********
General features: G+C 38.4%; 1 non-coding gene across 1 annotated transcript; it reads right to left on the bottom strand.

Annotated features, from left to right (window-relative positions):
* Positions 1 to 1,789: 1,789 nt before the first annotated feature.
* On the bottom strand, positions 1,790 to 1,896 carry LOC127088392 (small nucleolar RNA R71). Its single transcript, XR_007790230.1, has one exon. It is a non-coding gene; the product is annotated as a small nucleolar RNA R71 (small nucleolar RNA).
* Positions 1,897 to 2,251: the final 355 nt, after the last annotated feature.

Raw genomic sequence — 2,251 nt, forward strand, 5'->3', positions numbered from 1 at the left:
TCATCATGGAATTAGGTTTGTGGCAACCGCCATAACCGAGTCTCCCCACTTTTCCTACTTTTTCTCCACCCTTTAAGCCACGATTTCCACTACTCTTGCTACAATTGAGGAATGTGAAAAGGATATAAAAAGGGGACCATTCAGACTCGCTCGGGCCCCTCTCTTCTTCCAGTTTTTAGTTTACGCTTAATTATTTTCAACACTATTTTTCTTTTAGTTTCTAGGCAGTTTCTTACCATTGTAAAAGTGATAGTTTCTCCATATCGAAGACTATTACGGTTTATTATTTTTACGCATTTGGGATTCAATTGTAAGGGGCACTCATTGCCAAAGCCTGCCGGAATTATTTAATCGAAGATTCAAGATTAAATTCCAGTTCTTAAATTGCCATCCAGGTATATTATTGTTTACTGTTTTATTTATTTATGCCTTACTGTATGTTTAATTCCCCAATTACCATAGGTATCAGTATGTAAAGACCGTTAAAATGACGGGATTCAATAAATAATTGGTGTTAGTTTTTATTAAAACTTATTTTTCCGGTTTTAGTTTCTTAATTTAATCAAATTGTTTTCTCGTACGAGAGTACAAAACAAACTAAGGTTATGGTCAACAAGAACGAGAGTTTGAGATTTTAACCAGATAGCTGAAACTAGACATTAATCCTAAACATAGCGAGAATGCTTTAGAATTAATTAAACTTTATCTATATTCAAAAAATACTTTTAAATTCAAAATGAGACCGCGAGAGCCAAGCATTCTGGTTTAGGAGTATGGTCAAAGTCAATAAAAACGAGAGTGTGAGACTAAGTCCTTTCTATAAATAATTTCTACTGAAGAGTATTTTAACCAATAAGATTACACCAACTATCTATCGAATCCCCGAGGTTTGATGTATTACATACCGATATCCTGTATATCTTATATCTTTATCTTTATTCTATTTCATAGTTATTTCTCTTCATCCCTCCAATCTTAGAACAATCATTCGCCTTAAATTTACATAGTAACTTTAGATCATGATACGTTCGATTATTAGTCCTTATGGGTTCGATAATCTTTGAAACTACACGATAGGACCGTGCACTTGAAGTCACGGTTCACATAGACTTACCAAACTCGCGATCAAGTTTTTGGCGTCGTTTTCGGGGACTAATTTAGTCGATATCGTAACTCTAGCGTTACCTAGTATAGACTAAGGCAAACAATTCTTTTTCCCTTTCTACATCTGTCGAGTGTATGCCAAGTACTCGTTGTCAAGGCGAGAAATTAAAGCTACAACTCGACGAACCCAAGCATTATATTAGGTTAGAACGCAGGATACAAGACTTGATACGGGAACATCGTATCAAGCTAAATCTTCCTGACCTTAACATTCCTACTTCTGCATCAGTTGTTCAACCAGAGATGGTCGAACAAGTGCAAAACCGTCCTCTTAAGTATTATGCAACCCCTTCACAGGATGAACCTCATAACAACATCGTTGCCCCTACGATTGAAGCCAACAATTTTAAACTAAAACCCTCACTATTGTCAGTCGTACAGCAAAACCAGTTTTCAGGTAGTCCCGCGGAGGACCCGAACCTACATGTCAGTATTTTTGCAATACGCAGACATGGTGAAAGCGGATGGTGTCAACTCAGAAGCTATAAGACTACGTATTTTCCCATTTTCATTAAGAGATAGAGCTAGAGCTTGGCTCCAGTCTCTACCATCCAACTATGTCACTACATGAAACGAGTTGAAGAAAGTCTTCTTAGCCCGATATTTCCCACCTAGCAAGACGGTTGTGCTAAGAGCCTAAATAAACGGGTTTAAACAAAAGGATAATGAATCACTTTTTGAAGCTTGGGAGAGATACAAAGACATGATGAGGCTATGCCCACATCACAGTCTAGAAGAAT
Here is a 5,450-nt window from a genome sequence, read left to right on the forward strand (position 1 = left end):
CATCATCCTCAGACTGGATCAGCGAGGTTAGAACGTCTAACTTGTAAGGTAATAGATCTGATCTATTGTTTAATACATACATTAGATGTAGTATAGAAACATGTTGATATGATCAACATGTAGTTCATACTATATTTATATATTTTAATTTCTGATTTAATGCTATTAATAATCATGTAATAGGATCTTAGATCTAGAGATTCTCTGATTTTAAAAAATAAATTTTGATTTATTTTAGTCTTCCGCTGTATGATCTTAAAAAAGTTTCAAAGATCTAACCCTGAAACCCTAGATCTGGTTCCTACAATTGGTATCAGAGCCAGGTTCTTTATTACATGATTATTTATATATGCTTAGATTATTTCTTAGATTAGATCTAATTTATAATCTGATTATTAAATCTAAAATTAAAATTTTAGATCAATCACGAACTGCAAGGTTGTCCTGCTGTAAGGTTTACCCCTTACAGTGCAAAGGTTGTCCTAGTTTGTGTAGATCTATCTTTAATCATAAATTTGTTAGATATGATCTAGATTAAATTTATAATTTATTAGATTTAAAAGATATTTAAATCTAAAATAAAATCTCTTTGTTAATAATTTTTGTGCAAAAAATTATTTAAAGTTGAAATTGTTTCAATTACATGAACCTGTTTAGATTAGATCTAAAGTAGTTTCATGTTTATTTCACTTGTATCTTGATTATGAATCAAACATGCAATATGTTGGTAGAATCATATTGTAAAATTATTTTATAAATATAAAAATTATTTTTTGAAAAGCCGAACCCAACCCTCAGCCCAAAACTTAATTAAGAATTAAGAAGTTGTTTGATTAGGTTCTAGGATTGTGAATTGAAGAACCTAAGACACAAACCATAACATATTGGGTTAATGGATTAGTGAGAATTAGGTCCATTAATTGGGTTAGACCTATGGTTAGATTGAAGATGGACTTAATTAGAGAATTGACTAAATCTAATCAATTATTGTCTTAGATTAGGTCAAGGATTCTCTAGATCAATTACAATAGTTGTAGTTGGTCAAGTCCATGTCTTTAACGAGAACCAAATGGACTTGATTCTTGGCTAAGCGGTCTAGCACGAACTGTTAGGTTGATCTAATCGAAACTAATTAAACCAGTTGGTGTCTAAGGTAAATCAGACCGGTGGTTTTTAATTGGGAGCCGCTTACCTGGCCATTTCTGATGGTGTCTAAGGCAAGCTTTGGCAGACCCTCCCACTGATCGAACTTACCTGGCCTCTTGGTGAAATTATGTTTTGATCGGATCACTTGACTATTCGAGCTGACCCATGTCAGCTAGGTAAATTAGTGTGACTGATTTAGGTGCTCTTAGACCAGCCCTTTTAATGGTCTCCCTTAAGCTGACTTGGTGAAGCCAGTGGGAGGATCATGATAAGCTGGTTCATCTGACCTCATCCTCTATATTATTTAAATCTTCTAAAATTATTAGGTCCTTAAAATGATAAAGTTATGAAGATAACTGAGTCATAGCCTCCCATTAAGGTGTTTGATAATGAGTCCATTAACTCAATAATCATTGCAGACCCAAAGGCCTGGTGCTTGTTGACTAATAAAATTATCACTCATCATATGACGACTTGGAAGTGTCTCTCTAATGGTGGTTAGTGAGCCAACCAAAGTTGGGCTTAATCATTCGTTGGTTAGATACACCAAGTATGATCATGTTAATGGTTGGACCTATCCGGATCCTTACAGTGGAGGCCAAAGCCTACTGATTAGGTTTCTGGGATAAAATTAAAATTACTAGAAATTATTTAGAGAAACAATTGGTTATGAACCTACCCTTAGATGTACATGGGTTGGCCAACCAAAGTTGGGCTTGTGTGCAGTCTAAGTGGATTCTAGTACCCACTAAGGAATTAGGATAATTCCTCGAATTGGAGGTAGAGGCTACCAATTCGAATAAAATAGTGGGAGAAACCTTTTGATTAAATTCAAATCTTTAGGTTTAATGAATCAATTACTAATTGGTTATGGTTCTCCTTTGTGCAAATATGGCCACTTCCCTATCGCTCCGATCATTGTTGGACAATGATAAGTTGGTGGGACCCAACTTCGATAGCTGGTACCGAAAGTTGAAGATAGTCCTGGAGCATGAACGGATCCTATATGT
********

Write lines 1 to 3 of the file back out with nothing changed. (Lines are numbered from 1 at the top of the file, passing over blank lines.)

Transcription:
General features: G+C 38.4%; 1 non-coding gene across 1 annotated transcript; it reads right to left on the bottom strand.

Annotated features, from left to right (window-relative positions):
* Positions 1 to 1,789: 1,789 nt before the first annotated feature.